Last night, 9NEWS aired a jailhouse interview with Maureen Moss, the petition gatherer accused of forging dozens of Republican voter signatures for petitions on behalf of Jon Keyser’s U.S. Senate campaign–what’s been arithmetically determined to be a sufficient number of forged signatures to account for the extremely small margin by which Keyser qualified the ballot in the First Congressional District.
Unfortunately for Keyser and the professional signature gatherers his campaign hired to get him on the ballot, Moss did little to clear them of ongoing questions about how her obvious forgeries were submitted by the campaign as valid signatures.
In fact, she may have made it much worse.
“I have forged signatures, yes,” Moss said.
Prosecutors allege from Feb. 24 through March 31, Moss submitted at least 34 forged signatures to her employer, Denver-based Black Diamond Outreach, which then submitted them to Republican U.S. Senate candidate Jon Keyser’s campaign.
Jefferson and Arapahoe County prosecutors worked with Denver deputy district attorneys for a unitary prosecution in Denver District Court…
After Jon Keyser’s on-camera meltdown when confronted about alleged forged petitions by Denver7’s Marshall Zelinger in mid-May, the campaign belatedly switched messages from repeating the words “I’m on the ballot” to distancing themselves from the people and companies they hired to conduct the petition drive. It’s a defense that would have been far better for Keyser if he had had the presence of mind to offer it immediately–instead of going into hiding for days followed by that disastrous first appearance. Obviously, the apologists would say, Keyser’s campaign didn’t know this lady was forging signatures. Right?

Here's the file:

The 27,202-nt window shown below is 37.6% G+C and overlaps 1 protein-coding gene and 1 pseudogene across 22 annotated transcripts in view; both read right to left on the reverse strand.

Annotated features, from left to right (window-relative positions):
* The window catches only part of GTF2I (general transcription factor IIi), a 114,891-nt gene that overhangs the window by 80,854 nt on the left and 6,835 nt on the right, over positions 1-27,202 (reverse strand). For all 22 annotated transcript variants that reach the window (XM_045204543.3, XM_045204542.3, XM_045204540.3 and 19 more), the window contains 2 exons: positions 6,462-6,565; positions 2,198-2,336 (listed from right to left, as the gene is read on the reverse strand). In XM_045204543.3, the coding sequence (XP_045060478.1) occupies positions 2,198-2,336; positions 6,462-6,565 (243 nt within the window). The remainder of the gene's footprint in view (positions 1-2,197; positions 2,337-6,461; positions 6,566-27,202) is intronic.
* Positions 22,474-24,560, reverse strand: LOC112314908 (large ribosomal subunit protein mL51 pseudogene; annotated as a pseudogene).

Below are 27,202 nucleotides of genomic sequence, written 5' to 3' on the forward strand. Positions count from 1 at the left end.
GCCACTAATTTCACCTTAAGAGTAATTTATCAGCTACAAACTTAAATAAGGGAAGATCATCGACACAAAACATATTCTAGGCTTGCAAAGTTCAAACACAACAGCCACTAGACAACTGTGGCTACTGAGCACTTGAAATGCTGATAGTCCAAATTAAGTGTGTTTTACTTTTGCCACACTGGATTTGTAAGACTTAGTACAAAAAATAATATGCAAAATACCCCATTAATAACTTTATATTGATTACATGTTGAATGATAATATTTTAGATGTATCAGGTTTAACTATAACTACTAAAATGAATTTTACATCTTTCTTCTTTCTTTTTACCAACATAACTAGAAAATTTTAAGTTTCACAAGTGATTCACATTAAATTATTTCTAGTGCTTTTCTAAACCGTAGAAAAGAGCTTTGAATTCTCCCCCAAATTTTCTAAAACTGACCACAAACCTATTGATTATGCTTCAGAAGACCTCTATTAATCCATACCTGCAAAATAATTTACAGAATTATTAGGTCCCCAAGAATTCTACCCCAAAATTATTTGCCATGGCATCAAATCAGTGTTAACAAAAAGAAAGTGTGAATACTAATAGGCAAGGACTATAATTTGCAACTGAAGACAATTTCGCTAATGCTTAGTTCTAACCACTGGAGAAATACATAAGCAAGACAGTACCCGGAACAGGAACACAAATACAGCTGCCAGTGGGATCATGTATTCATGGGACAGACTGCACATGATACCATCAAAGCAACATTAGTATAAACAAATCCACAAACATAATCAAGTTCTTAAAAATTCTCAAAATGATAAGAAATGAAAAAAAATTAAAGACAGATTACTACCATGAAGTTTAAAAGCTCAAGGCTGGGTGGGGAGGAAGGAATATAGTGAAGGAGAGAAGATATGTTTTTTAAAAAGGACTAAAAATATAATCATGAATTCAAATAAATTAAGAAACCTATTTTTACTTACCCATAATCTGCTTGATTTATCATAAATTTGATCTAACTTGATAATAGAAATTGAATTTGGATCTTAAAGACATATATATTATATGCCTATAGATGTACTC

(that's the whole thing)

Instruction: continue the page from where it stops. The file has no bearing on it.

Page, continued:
Well, as Maureen Moss tells us from jail and her former employers corroborate, that’s not so simple. At all.
Arrest records say Moss’s employers “noticed something fishy with the M’s” on her petitions “approximately 1/2 to 3/4 of the way through the campaign.”
…Black Diamond Outreach told investigators they weren’t “able to fire her after Ms. Moss denied twice, she didn’t do anything wrong, so she continued collecting signatures for the Keyser campaign.” [Pols emphasis]
Moss was fired May 11, the day after media reports surfaced indicating at least some signatures were fake.
Do you understand what is being admitted to here? Keyser’s signature gathering outfit detected Moss’ fraud halfway through the campaign. We shouldn’t have to remind readers that this was really obvious fraud, with Moss making no attempt to change up her handwriting or anything else to make these forgeries appear unique.
And yet the Keyser campaign took her word that these obviously forged signatures were genuine.
Herein lies the problem. Keyser’s campaign barely submitted enough “valid” signatures to qualify for the ballot, only clearing the margin of sufficiency in CD-1 by 20 signatures. We know now that the Secretary of State does not verify petition signatures in the manner that mail ballot signatures are verified. We didn’t know that until this scandal broke.
But we’d bet money that Black Diamond Outreach knew.
In a situation where you know you are very tight on the margin of signatures needed, and you know the Secretary of State doesn’t check petition signatures for forgery, and you’re faced with a petition gatherer who has obviously forged petition signatures you know will probably pass muster…
Sorry, folks. The questions will not end with Maureen Moss’ perp walk.